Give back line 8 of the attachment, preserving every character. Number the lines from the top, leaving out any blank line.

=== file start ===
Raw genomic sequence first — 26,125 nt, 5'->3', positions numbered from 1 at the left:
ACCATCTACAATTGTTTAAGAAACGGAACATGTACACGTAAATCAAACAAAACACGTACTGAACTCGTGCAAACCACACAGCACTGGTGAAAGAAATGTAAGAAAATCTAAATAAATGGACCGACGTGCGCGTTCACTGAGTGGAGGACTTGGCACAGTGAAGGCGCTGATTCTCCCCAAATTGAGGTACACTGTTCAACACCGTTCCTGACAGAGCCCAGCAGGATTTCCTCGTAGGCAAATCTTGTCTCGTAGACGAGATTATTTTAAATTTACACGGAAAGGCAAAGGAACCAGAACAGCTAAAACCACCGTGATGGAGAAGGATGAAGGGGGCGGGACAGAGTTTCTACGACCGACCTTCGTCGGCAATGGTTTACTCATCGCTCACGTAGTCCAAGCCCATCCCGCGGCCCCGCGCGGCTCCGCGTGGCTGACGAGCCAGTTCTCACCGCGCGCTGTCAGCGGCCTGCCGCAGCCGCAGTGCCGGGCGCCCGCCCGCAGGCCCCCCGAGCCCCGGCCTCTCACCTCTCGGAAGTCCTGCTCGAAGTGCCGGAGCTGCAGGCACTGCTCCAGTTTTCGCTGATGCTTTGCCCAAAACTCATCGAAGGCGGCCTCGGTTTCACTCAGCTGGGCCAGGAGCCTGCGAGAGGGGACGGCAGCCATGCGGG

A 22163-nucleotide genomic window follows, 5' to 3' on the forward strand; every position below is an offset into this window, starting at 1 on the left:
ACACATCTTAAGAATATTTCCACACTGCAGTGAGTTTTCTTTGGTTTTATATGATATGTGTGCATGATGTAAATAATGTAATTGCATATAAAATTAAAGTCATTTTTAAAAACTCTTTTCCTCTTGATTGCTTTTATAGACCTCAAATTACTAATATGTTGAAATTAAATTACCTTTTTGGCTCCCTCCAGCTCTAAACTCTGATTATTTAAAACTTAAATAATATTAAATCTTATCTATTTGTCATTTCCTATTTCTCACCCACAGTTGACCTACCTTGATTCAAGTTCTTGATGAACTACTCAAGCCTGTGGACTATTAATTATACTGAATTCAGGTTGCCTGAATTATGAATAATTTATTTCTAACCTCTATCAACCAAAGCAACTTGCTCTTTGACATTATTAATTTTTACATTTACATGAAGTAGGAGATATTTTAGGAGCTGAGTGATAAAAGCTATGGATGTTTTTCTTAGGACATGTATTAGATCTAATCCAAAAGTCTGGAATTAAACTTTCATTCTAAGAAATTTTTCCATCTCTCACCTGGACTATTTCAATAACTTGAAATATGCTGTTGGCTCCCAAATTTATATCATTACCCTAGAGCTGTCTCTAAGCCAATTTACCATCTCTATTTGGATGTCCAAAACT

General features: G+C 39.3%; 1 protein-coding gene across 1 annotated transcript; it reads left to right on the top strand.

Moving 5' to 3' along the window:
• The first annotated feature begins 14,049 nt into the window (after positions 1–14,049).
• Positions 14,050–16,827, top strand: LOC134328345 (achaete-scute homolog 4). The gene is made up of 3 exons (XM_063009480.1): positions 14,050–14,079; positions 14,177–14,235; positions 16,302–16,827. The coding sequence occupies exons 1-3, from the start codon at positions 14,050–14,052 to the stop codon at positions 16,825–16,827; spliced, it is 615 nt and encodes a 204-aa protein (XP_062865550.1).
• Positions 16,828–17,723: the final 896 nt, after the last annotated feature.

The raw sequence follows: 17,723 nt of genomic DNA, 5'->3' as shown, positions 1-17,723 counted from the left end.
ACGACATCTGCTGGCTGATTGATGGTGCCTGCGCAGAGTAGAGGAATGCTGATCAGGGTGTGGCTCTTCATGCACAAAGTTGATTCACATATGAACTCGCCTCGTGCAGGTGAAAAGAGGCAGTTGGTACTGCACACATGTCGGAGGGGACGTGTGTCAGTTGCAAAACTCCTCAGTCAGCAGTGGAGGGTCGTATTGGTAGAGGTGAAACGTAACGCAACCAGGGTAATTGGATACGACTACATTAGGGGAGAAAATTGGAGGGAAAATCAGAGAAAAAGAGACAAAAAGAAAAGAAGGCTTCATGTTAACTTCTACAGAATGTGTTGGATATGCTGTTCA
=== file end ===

• Positions 14,050–16,827, top strand: LOC134328345 (achaete-scute homolog 4). The gene is made up of 3 exons (XM_063009480.1): positions 14,050–14,079; positions 14,177–14,235; positions 16,302–16,827. The coding sequence occupies exons 1-3, from the start codon at positions 14,050–14,052 to the stop codon at positions 16,825–16,827; spliced, it is 615 nt and encodes a 204-aa protein (XP_062865550.1).